We cover those alkaloids in detail in other articles. We rarely mention any of the other ones since we have little scientific literature behind them. That means we cannot provide an accurate representation of them, yet. However, we’ll list a few of them below. And should more data come to light, we may create an in-depth post later.
Some Alkaloid compounds Found Within The Kratom Plant:
Which Kratom Strain Has the Most Alkaloid Compounds?
Currently, there are several Kratom strains. Some companies have over 50 selections available, and lots of kratom vendors create their specialty blends by mixing other ones. It’s certainly possible for every vendor to have a Kratom strain unique to their company. Therefore, it’s problematic to determine which Kratom strain has the most alkaloid compounds, and besides that, the cultivation of each tree can significantly change the alkaloid profile found inside them. Identical varieties can have various concentrations.
Regardless, the most popular strain on the market is Green Maeng Da Kratom. Consequently, many consumers claim its potency rivals all others.
Some strains simply contain higher alkaloid concentrations. Take the company Happy Hippo Herbals as an example. White Borneo Kratom has the highest concentration of them all. The company’s White Horn Kratom comes in a close second. However, customers continue to rave about the Green Maeng Da. In theory, the effect of the full-spectrum alkaloid profile within that strain may be what causes an overall boost in effectiveness.
Scientists Must Continue Their Research
Out of all the compounds created by nature, some consider alkaloids to be the most interesting. For example, they not only protect their carriers from predators, but provide applications for a healthy lifestyle. Some even possess therapeutic and medicinal properties for the user.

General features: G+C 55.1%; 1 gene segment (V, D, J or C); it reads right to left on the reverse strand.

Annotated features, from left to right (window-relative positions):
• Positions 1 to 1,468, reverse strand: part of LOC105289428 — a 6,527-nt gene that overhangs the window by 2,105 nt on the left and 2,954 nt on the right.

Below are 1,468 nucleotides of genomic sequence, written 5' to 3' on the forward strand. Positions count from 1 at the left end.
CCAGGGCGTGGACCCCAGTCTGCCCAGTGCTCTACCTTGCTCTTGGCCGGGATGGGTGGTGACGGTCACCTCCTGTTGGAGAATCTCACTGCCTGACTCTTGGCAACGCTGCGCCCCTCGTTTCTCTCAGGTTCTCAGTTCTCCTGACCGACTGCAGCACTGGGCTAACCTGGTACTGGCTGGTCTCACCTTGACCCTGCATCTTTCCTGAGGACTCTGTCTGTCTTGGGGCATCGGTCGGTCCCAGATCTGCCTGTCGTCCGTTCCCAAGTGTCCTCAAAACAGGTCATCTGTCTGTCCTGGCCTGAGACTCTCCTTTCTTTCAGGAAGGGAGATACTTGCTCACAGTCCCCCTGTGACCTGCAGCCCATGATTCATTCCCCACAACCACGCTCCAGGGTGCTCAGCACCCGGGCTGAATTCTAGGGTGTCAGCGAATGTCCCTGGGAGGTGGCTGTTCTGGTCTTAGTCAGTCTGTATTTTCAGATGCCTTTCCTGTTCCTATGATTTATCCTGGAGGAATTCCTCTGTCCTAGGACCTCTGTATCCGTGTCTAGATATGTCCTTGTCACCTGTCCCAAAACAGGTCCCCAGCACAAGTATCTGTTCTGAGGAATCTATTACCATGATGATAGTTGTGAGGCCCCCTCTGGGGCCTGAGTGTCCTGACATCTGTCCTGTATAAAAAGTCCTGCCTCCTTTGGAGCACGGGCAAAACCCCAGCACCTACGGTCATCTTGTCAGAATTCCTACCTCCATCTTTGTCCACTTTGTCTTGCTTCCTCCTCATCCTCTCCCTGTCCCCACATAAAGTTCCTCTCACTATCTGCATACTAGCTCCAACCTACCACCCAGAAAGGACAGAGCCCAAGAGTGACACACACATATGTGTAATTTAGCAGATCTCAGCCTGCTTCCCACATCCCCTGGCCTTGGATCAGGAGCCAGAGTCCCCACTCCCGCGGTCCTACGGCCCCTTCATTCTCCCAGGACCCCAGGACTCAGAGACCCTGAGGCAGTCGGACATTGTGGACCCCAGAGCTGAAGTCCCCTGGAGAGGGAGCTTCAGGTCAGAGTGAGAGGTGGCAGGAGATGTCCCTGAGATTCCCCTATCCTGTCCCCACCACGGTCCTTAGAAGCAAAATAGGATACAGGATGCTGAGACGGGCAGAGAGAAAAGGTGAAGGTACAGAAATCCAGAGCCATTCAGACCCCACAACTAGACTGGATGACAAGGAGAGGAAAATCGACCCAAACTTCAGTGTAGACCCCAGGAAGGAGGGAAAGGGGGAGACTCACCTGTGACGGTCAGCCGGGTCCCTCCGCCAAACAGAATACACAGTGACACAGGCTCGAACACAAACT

However, there are two sides to every story. Many of the alkaloids that show the greatest medicinal promise have adverse effects when taken in large quantities. Opiates are alkaloids with such risk. Classified as a narcotic, addiction is always a concern when taking opiates. Nevertheless, they remain an integral compound for humankind and led to the synthesis of more potent opioids.
Kratom’s are no different. Most of them have therapeutic behaviors and scientists are studying a few of its alkaloid compounds for potential medicinal applications. However, we’re a long way from any scientific consensus or peer-reviewed research. So we should all wait patiently to receive, digest, and comprehend the data as it comes. Above all, we won’t get a clear picture until a decade or two later. Long-term studies are just as critical (if not more) than the immediate results scientists can prove. We should always proceed with caution whenever taking such substances.
Recent studies have indicated that isolated Kratom compounds show promise as discomfort relievers. With any luck, scientific research can corroborate those claims soon.